The LEGO Movie 2: The Second Part
The Walking Dead
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All Critics (60)
| Top Critics (20)
| Fresh (31)
| Rotten (29)
| DVD (4)
The young actresses Graham and Wagner here create two characters who feel whole, distinct and weighty.
An edgy, gabby, salaciously subversive sex farce.
You gotta admire a director who can come up with a way to hang out in such luxurious digs for two weeks, acting out sexual situations with three of the dishiest young actors in the business.
A lively, if slender, perpetuation of the battle between the sexes on a modern battleground.
Writer-director James Toback must believe his audience is hopelessly prudish if he thinks this pedantic story, which takes place over several hours in a Manhattan loft, is provocative.
Toback has somehow managed to prolong and expand this sketchy egg-on-your-face situation with a series of unexpected ironies and power role reversals that are not without wit, humor and intelligence.
There's a lot of vapid discussions about sexuality and fidelity that sound like a late-night drunken dorm room conversation.
As a serio-comedy, it only half succeeds. The laughs are well earned, but the attempts at serious romantic analysis fall short of poignancy.
Built around a fearless performance by the protean Robert Downey Jr., this deliberately provocative story of deception and sexuality packs a punch that's undermined by the director's indulgence.
There is little realistic feel to the characters, as drawn by Tobak.
Mildly entertaining. Is never as erotic as it thinks it is.
Hot, hot, hot!
The idea is good - two girls find out by accident that they have been dating the same guy for a year. They decide to confront him. But I didn't find Blake's excuses funny at all - in fact, I wondered what the two girls were still doing at his apartment after the first 15 minutes of the movie at all.
Two young ladies named Carla (Heather Graham) and Lou (Natasha Gregson Wagner) strike up a conversation while waiting outside of an apartment building for their boyfriends. It's not long into their conversation when they discover that they are each dating the same guy: a narcissistic and arrogant actor named Blake (Robert Downey, Jr.). Angered and bewildered over his deception, the two decide to team up, break into his apartment, and confront him when he gets home.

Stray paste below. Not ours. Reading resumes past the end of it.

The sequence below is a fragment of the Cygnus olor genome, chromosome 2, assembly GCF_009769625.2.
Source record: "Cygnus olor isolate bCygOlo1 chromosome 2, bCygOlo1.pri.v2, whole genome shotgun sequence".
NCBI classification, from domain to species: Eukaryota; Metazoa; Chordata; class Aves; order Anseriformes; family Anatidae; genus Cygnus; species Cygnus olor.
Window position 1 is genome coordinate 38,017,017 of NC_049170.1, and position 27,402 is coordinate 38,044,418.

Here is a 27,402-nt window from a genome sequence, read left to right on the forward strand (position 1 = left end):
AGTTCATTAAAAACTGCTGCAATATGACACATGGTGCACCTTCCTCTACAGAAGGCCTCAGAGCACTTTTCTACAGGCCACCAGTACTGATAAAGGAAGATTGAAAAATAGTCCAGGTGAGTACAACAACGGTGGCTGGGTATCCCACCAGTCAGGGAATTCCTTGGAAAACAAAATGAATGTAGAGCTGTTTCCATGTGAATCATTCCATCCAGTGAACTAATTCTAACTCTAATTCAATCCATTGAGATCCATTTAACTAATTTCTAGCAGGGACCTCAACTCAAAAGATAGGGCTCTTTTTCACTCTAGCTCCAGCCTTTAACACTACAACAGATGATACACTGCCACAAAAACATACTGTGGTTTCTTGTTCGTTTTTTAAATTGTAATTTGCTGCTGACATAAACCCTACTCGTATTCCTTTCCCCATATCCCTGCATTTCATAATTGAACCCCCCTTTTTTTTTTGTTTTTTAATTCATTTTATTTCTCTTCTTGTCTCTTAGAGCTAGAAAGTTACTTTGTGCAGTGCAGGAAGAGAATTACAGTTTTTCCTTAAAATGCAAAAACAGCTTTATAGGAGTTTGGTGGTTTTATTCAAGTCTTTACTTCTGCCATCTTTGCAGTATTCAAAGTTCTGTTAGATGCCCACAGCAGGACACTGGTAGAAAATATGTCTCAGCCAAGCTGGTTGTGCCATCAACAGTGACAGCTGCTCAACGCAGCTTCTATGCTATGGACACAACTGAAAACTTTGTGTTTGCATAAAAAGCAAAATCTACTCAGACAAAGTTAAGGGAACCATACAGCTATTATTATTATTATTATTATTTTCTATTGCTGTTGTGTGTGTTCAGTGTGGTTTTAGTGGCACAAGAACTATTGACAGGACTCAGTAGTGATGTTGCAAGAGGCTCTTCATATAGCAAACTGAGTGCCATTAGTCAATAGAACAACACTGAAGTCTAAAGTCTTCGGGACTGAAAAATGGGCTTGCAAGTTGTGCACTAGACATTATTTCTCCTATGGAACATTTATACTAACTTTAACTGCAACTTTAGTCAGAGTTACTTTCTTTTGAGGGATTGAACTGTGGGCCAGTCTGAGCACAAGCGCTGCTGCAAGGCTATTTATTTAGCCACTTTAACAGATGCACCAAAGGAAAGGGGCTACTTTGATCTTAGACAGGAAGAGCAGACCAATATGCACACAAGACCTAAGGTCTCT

I think this is probably what Les Diaboliques might be to an extent if it wasn't a horror/thriller. It's a darkly comedic dramedy about love, lust and commitment in the late 90s, and a really nice and underrated gem.
It's definitely got the vibe of a stage play, mostly due to the minimal cast, and the fact that it takes place entirely in front of or inside Blake's apartment. It was also shot almost totally in sequence and plays out almost completely in real time.
I don't want to spoil how the confrontation plays out, as that's where the joy of the film lies, but I will say that I was surprised by it, and totally didn't know what to expect or where the film was going.
The writing is pretty strong for the most part, though things do slip somewhat near the end. What I really didn't expect from this is how it starts off like a typical fluffy romcom, but ends up being something actually worth of contemplation and serious discussion. Awesome.
It's not perfect, but this is overall a really strong piece of work. It's got great casting and performances, it's about something, and it both entertains and gives the brain something to think about. Well done.
If you like Heather Graham and/or Robert Downey Jr., you should check this one out. However, this film has it's problems. The story and dialogue seems to go nowhere, and the film pretty much falls flat. I do think there are moments that allow humor from Robert Downey Jr.'s character who's an actor/musician that is clearly all over the place in many ways.
When Carla(Graham) and Lou(Wagner) meet outside an apartment building(brownstone) in Soho(NYC), they start to chat about the guy they are waiting for and the coincidences are just too close.
Heather Graham was my reason for watching any of this, and there is a scene or two worth seeing if you like her as well.
A completely performance based movie that for the most part benefits from the style. The characters are allowed to develop right before our eyes, which is really the most interesting thing to see in film. Where most movies use time passage as tool, this uses real time and relishes in it. I'm not saying it would work for every movie, but it certainly does in a relationship drama. The scene where RDJ is caught and scrambles for a way out is one of the most uncomfortable put on screen.
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